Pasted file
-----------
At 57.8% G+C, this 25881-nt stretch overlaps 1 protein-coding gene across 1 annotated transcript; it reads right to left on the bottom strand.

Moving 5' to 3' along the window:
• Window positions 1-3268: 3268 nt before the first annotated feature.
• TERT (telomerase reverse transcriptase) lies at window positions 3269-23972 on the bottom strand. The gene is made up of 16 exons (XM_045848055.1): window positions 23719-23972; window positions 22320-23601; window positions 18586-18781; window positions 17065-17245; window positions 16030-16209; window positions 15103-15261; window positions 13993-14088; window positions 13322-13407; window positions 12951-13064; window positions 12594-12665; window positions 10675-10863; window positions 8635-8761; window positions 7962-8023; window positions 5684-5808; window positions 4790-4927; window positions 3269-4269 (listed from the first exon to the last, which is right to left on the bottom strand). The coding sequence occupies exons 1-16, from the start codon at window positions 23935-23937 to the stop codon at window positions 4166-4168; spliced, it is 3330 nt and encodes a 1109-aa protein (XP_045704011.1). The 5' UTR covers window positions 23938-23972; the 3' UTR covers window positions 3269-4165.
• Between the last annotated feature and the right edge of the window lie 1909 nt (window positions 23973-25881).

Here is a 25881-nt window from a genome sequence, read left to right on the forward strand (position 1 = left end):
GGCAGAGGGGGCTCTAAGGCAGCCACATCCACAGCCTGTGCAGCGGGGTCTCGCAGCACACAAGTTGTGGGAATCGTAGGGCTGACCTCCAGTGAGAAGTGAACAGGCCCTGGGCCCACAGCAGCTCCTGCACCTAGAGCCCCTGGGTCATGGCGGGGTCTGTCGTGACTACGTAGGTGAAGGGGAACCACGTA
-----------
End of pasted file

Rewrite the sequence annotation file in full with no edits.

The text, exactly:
At 57.8% G+C, this 25881-nt stretch overlaps 1 protein-coding gene across 1 annotated transcript; it reads right to left on the bottom strand.

Moving 5' to 3' along the window:
• Window positions 1-3268: 3268 nt before the first annotated feature.
• TERT (telomerase reverse transcriptase) lies at window positions 3269-23972 on the bottom strand. The gene is made up of 16 exons (XM_045848055.1): window positions 23719-23972; window positions 22320-23601; window positions 18586-18781; window positions 17065-17245; window positions 16030-16209; window positions 15103-15261; window positions 13993-14088; window positions 13322-13407; window positions 12951-13064; window positions 12594-12665; window positions 10675-10863; window positions 8635-8761; window positions 7962-8023; window positions 5684-5808; window positions 4790-4927; window positions 3269-4269 (listed from the first exon to the last, which is right to left on the bottom strand). The coding sequence occupies exons 1-16, from the start codon at window positions 23935-23937 to the stop codon at window positions 4166-4168; spliced, it is 3330 nt and encodes a 1109-aa protein (XP_045704011.1). The 5' UTR covers window positions 23938-23972; the 3' UTR covers window positions 3269-4165.
• Between the last annotated feature and the right edge of the window lie 1909 nt (window positions 23973-25881).

Here is a 25881-nt window from a genome sequence, read left to right on the forward strand (position 1 = left end):
GGCAGAGGGGGCTCTAAGGCAGCCACATCCACAGCCTGTGCAGCGGGGTCTCGCAGCACACAAGTTGTGGGAATCGTAGGGCTGACCTCCAGTGAGAAGTGAACAGGCCCTGGGCCCACAGCAGCTCCTGCACCTAGAGCCCCTGGGTCATGGCGGGGTCTGTCGTGACTACGTAGGTGAAGGGGAACCACGTA